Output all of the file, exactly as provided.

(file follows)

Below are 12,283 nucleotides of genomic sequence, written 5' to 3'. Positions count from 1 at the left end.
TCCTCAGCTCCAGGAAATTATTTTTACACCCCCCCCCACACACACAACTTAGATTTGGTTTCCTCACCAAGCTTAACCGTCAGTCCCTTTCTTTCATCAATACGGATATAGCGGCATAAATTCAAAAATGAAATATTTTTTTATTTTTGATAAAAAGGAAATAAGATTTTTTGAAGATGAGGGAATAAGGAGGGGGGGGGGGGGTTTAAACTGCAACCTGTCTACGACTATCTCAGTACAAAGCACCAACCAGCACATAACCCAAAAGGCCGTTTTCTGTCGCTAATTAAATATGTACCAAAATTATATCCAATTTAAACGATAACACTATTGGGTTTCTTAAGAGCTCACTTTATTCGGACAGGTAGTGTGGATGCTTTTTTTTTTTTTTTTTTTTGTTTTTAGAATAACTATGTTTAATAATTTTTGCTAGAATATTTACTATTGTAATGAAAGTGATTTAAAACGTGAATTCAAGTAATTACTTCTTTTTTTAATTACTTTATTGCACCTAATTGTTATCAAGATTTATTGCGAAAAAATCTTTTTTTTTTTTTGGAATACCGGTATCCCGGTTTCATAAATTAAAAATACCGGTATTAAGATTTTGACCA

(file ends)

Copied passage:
Below are 12,283 nucleotides of genomic sequence, written 5' to 3'. Positions count from 1 at the left end.
TCCTCAGCTCCAGGAAATTATTTTTACACCCCCCCCCACACACACAACTTAGATTTGGTTTCCTCACCAAGCTTAACCGTCAGTCCCTTTCTTTCATCAATACGGATATAGCGGCATAAATTCAAAAATGAAATATTTTTTTATTTTTGATAAAAAGGAAATAAGATTTTTTGAAGATGAGGGAATAAGGAGGGGGGGGGGGGGTTTAAACTGCAACCTGTCTACGACTATCTCAGTACAAAGCACCAACCAGCACATAACCCAAAAGGCCGTTTTCTGTCGCTAATTAAATATGTACCAAAATTATATCCAATTTAAACGATAACACTATTGGGTTTCTTAAGAGCTCACTTTATTCGGACAGGTAGTGTGGATGCTTTTTTTTTTTTTTTTTTTTGTTTTTAGAATAACTATGTTTAATAATTTTTGCTAGAATATTTACTATTGTAATGAAAGTGATTTAAAACGTGAATTCAAGTAATTACTTCTTTTTTTAATTACTTTATTGCACCTAATTGTTATCAAGATTTATTGCGAAAAAATCTTTTTTTTTTTTTGGAATACCGGTATCCCGGTTTCATAAATTAAAAATACCGGTATTAAGATTTTGACCA